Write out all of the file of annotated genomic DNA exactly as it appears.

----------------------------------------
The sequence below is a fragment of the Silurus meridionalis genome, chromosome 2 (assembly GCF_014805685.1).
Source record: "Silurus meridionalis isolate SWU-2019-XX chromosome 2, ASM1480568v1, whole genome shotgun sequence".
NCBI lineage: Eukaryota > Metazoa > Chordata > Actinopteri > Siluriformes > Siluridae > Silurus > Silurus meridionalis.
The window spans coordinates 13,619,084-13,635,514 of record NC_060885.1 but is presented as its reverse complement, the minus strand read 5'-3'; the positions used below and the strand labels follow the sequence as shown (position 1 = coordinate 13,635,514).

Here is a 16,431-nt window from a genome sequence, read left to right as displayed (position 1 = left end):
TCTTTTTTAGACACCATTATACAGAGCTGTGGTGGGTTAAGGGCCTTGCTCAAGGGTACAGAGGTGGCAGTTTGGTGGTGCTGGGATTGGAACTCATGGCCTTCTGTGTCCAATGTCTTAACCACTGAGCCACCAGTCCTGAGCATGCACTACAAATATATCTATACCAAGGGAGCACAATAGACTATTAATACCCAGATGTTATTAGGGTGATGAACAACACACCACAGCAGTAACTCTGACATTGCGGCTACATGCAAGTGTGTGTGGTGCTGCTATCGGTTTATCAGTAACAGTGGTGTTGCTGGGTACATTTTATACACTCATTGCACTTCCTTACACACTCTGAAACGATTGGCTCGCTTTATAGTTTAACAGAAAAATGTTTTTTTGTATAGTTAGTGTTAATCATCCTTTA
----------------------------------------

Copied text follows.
The sequence below is a fragment of the Silurus meridionalis genome, chromosome 2 (assembly GCF_014805685.1).
Source record: "Silurus meridionalis isolate SWU-2019-XX chromosome 2, ASM1480568v1, whole genome shotgun sequence".
NCBI lineage: Eukaryota > Metazoa > Chordata > Actinopteri > Siluriformes > Siluridae > Silurus > Silurus meridionalis.
The window spans coordinates 13,619,084-13,635,514 of record NC_060885.1 but is presented as its reverse complement, the minus strand read 5'-3'; the positions used below and the strand labels follow the sequence as shown (position 1 = coordinate 13,635,514).

Here is a 16,431-nt window from a genome sequence, read left to right as displayed (position 1 = left end):
TCTTTTTTAGACACCATTATACAGAGCTGTGGTGGGTTAAGGGCCTTGCTCAAGGGTACAGAGGTGGCAGTTTGGTGGTGCTGGGATTGGAACTCATGGCCTTCTGTGTCCAATGTCTTAACCACTGAGCCACCAGTCCTGAGCATGCACTACAAATATATCTATACCAAGGGAGCACAATAGACTATTAATACCCAGATGTTATTAGGGTGATGAACAACACACCACAGCAGTAACTCTGACATTGCGGCTACATGCAAGTGTGTGTGGTGCTGCTATCGGTTTATCAGTAACAGTGGTGTTGCTGGGTACATTTTATACACTCATTGCACTTCCTTACACACTCTGAAACGATTGGCTCGCTTTATAGTTTAACAGAAAAATGTTTTTTTGTATAGTTAGTGTTAATCATCCTTTA